Not all flops were as spectacular as the ones mentioned above. Many were momentarily successful or technically adept -- or they simply weren't hyped as much as our main flops. Here we present six additional flops that we consider also-rans -- but perhaps you'll think differently.
Before the Macintosh, there was the Apple Lisa, released in early 1983. Unlike the Macintosh, the Lisa went nowhere fast.
It sported a graphical user interface and supported multitasking, but it was slow, slow, slow and expensive -- just under US$10,000 at first. Its demise was hastened both by the growing popularity of the IBM PC and by the release of Apple's sleeker, less expensive Macintosh in 1984.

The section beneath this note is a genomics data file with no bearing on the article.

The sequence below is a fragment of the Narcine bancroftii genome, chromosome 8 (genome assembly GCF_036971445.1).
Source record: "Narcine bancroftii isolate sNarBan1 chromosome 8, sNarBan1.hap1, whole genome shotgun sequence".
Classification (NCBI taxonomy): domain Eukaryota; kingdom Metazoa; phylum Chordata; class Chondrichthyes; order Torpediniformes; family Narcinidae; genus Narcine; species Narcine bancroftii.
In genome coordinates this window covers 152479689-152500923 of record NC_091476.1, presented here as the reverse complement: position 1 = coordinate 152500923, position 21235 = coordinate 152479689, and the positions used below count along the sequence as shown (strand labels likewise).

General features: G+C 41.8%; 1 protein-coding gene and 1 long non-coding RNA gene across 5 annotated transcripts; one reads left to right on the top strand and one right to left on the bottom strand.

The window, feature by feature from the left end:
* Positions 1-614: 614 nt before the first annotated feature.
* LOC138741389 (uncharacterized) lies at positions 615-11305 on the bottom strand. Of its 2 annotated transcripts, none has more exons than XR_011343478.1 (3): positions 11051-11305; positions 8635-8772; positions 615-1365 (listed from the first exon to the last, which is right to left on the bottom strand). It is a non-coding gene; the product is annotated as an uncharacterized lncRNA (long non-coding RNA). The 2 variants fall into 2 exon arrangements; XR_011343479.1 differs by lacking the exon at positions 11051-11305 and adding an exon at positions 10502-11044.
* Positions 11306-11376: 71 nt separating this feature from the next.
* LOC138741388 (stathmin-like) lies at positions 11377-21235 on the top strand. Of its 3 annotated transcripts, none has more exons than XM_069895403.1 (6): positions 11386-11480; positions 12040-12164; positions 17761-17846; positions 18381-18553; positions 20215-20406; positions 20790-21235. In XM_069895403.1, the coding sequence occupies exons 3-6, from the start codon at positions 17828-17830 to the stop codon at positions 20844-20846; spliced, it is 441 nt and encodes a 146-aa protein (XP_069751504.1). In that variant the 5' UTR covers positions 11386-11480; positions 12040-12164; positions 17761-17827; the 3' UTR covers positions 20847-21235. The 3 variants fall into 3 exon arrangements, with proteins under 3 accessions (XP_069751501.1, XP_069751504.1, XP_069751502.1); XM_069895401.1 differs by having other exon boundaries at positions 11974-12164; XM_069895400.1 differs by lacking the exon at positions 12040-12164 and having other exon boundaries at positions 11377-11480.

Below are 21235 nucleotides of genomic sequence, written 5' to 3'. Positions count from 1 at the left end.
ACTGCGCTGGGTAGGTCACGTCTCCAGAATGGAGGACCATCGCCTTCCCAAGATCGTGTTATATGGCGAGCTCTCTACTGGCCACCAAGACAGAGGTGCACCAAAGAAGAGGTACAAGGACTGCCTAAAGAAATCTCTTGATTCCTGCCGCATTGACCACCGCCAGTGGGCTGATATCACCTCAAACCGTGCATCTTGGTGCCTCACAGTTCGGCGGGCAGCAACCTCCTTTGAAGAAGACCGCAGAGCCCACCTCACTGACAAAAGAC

Sega was an important early player in the game console business, but its fortunes had faded by the late '90s. It hoped its Dreamcast system, launched in the U.S. in late 1999, would help it regain its place in the game console pantheon.
But even though the device sold more than 10 million units, Dreamcast fell victim to other game consoles, most notably the PlayStation 2, which was released in spring of 2000.
If it's possible for a failure to be a huge success, this is it. Launched by Steve Jobs in 1985 after his exile from Apple, NeXT's platform and high-end computers didn't sell well.
But when Jobs sold NeXT to Apple in 1996 for a reported US$400 million, the NeXT operating system eventually became a significant part of Mac OS X.
This operating system wasn't a true failure, but its hype far exceeded its success.
When it was released in 1987, OS/2 was a joint project between Microsoft and IBM, but when that marriage hit the rocks -- about the time Microsoft released Windows 3.0 -- IBM decided to go it alone with OS/2. Remarkably, even though IBM's interest in OS/2 faded out in the '90s, it only stopped supporting the operating system at the end of last year.